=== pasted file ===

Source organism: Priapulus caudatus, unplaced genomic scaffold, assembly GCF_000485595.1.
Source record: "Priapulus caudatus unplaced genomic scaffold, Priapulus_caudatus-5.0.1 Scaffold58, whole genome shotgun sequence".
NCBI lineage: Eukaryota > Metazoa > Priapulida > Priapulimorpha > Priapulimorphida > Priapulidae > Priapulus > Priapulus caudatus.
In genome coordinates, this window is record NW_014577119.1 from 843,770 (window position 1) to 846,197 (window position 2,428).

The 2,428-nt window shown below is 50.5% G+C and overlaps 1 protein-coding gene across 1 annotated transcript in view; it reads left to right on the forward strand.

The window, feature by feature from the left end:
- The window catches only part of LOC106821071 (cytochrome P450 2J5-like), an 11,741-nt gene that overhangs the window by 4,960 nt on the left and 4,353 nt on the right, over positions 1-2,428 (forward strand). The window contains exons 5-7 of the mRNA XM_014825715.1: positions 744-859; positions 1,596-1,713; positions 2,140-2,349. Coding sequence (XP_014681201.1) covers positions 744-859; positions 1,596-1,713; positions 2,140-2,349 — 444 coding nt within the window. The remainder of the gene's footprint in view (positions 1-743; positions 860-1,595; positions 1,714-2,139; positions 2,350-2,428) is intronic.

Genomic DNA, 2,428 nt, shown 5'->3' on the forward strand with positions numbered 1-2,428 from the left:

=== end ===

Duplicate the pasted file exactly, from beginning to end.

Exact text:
Source organism: Priapulus caudatus, unplaced genomic scaffold, assembly GCF_000485595.1.
Source record: "Priapulus caudatus unplaced genomic scaffold, Priapulus_caudatus-5.0.1 Scaffold58, whole genome shotgun sequence".
NCBI lineage: Eukaryota > Metazoa > Priapulida > Priapulimorpha > Priapulimorphida > Priapulidae > Priapulus > Priapulus caudatus.
In genome coordinates, this window is record NW_014577119.1 from 843,770 (window position 1) to 846,197 (window position 2,428).

The 2,428-nt window shown below is 50.5% G+C and overlaps 1 protein-coding gene across 1 annotated transcript in view; it reads left to right on the forward strand.

The window, feature by feature from the left end:
- The window catches only part of LOC106821071 (cytochrome P450 2J5-like), an 11,741-nt gene that overhangs the window by 4,960 nt on the left and 4,353 nt on the right, over positions 1-2,428 (forward strand). The window contains exons 5-7 of the mRNA XM_014825715.1: positions 744-859; positions 1,596-1,713; positions 2,140-2,349. Coding sequence (XP_014681201.1) covers positions 744-859; positions 1,596-1,713; positions 2,140-2,349 — 444 coding nt within the window. The remainder of the gene's footprint in view (positions 1-743; positions 860-1,595; positions 1,714-2,139; positions 2,350-2,428) is intronic.

Genomic DNA, 2,428 nt, shown 5'->3' on the forward strand with positions numbered 1-2,428 from the left: